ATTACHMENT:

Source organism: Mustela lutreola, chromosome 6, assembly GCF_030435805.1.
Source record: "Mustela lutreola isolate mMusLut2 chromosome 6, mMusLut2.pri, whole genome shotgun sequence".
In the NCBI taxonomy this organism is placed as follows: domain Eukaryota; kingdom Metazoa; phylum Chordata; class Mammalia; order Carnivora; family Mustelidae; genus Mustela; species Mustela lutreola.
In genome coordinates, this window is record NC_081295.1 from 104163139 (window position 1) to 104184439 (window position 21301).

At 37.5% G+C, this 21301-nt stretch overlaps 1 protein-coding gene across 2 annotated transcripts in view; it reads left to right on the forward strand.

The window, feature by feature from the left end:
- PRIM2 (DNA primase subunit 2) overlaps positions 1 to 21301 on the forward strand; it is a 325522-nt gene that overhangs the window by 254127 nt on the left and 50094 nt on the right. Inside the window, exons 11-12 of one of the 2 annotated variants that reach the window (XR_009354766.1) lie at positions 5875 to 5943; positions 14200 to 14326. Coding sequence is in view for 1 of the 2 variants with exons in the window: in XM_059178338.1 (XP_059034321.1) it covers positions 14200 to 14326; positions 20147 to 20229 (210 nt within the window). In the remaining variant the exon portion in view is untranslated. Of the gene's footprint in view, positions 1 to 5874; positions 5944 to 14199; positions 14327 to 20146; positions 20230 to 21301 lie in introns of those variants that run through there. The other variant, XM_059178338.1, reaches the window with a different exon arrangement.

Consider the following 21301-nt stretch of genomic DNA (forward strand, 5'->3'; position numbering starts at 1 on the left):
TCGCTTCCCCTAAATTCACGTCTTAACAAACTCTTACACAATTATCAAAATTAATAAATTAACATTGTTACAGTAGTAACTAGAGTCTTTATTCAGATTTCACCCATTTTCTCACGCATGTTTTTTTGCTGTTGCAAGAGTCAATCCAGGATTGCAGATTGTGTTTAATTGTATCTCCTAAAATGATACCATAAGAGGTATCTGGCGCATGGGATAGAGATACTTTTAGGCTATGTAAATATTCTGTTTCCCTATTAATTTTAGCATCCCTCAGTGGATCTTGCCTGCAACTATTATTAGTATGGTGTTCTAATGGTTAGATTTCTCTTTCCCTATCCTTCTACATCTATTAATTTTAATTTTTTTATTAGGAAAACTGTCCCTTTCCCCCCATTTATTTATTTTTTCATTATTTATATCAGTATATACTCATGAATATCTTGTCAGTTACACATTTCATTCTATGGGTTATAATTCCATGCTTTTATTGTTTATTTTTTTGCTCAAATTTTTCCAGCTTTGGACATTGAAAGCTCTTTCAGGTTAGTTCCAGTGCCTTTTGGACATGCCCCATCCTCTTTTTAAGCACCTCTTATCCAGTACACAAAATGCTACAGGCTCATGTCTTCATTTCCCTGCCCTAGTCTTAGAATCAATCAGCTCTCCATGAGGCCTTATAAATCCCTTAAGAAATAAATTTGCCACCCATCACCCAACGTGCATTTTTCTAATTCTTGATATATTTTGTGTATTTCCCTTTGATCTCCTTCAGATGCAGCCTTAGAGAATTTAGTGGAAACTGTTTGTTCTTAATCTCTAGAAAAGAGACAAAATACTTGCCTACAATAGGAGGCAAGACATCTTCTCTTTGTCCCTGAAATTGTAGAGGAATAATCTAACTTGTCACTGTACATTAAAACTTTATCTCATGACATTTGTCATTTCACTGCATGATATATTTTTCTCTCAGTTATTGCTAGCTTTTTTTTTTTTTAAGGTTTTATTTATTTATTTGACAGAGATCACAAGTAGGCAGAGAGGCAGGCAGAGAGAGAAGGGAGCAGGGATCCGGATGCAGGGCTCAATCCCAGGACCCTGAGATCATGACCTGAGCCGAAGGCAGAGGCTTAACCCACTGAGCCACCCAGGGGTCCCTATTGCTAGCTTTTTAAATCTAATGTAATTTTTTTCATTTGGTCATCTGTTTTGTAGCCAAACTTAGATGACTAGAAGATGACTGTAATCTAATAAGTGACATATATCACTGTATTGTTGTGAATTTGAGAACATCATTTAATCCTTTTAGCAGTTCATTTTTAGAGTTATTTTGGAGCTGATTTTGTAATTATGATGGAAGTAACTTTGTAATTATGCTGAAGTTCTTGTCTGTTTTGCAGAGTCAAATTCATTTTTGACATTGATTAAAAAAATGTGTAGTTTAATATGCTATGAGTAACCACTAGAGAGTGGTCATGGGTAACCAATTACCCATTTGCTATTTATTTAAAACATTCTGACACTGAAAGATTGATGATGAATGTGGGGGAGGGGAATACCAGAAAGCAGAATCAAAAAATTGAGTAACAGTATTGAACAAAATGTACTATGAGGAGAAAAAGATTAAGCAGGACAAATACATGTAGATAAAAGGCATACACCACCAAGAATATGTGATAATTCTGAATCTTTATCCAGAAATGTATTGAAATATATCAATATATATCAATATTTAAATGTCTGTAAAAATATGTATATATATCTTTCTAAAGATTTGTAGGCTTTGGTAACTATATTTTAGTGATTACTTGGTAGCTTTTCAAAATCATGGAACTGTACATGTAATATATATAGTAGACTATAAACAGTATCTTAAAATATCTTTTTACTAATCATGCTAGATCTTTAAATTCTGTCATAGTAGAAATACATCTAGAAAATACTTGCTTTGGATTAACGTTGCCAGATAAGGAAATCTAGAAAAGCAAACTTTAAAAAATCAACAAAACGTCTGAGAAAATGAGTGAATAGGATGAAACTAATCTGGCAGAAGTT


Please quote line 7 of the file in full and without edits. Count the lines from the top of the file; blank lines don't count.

- PRIM2 (DNA primase subunit 2) overlaps positions 1 to 21301 on the forward strand; it is a 325522-nt gene that overhangs the window by 254127 nt on the left and 50094 nt on the right. Inside the window, exons 11-12 of one of the 2 annotated variants that reach the window (XR_009354766.1) lie at positions 5875 to 5943; positions 14200 to 14326. Coding sequence is in view for 1 of the 2 variants with exons in the window: in XM_059178338.1 (XP_059034321.1) it covers positions 14200 to 14326; positions 20147 to 20229 (210 nt within the window). In the remaining variant the exon portion in view is untranslated. Of the gene's footprint in view, positions 1 to 5874; positions 5944 to 14199; positions 14327 to 20146; positions 20230 to 21301 lie in introns of those variants that run through there. The other variant, XM_059178338.1, reaches the window with a different exon arrangement.